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SAO PAULO, Aug 10 (Reuters) - Shareholders filed a class action lawsuit against Brazil's Embraer SA in New York, alleging that actions by management at the world third-largest commercial planemaker inflated the company's stock price for a four-year period.
The lawsuit was filed late Monday in the U.S. District Court in Manhattan, and named the São Jose dos Campos-based company as well as former Chief Executive Officer Frederico Curado and current Chief Financial Officer José de Almeida Filippo as defendants.
The lawsuit alleges Embraer concealed its ties to the bribing of Dominican Republic officials to secure contracts to sell military aircraft, culminating in last month's decision to set aside $200 million to settle a corruption probe by U.S. authorities, documents seen by Reuters showed.
Shares fell for a second day on Wednesday as analysts such as Pete Skibitski of Drexel Hamilton were concerned that related proceedings are ongoing in other countries, which could result in additional fines.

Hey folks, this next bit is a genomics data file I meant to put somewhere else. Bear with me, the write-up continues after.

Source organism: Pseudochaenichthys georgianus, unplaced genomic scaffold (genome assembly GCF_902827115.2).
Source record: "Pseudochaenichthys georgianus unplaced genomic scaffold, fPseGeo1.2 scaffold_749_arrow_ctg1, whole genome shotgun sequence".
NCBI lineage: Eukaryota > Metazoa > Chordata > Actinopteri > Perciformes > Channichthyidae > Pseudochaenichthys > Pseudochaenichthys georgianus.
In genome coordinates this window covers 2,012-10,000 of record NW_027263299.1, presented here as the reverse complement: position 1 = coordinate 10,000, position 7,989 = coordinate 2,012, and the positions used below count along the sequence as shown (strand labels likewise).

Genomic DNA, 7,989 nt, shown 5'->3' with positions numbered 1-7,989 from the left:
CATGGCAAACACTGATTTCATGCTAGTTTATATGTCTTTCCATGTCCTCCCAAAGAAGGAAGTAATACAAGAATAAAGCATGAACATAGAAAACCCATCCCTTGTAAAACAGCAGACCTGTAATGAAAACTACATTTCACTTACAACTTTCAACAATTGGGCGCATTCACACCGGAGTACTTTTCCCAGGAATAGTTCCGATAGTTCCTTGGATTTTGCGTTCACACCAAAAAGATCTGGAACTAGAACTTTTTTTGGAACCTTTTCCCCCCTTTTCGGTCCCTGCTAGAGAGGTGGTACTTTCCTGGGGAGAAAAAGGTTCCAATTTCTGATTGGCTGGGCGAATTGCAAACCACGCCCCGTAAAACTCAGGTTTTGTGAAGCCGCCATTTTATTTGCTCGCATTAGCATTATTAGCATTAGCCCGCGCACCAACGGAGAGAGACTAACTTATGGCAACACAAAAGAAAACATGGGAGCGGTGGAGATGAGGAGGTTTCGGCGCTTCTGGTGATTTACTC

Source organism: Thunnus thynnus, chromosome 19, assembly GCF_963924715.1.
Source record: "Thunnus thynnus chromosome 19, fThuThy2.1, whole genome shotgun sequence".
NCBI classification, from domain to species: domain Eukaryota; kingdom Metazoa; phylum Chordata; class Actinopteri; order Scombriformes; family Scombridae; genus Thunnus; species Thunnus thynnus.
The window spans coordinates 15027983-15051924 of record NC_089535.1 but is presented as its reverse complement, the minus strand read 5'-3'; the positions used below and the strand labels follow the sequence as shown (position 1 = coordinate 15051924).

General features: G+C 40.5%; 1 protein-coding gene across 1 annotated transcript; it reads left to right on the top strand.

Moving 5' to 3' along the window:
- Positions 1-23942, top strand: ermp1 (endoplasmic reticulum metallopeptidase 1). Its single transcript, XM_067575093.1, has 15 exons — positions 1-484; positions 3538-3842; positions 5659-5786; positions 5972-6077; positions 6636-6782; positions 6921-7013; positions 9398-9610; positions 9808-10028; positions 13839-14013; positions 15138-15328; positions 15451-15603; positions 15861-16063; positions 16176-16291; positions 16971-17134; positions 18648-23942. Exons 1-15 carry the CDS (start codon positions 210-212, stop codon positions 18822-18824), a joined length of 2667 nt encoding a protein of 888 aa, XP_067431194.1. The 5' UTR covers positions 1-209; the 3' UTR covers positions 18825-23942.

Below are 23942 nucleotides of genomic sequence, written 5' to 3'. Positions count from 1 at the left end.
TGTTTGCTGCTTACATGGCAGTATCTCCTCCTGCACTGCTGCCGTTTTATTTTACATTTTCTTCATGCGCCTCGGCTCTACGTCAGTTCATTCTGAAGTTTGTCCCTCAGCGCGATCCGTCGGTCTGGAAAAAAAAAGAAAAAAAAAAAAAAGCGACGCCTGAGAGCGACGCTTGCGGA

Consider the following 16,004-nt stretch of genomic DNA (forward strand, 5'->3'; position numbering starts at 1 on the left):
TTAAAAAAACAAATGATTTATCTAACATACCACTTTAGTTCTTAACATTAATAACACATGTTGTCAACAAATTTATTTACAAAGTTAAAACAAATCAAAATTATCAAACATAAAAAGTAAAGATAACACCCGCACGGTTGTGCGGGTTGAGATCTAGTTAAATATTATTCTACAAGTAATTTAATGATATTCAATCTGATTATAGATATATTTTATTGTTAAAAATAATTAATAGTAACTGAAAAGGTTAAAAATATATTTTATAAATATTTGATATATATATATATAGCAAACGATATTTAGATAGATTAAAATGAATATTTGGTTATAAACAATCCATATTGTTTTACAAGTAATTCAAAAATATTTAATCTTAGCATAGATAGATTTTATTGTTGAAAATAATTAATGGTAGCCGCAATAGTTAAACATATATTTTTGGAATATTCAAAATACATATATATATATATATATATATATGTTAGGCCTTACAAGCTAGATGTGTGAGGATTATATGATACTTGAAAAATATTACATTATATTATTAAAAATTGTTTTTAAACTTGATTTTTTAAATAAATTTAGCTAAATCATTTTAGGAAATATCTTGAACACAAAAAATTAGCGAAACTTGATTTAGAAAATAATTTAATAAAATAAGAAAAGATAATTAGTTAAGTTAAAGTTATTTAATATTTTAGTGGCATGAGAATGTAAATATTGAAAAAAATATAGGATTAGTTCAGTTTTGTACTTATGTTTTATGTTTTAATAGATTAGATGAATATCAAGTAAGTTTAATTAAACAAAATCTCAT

Embraer shares fell 1.2 percent to 14.58 reais, extending their year-to-date skid to about 51 percent.
The lawsuit was brought on behalf of investors in Embraer's American Depositary receipts.
The New York-traded ADRs, which have fallen 37 percent this year, shed 1 percent to $18.56 in early Wednesday trading.
According to the legal documents, on March 16 various media outlets reported that Elio Sonnenfeld, a sales consultant who allegedly paid bribes on behalf of Embraer, told Brazilian prosecutors he believed top Embraer managers knew of the illicit payments made in connection with the Dominican Republic sales. Curado stepped down as CEO on June 9. (Reporting by Tatiana Bautzer in São Paulo; Additional reporting by Jonathan Stempel in New York and Guillermo Parra-Bernal in São Paulo; Editing by Chizu Nomiyama and Jeffrey Benkoe)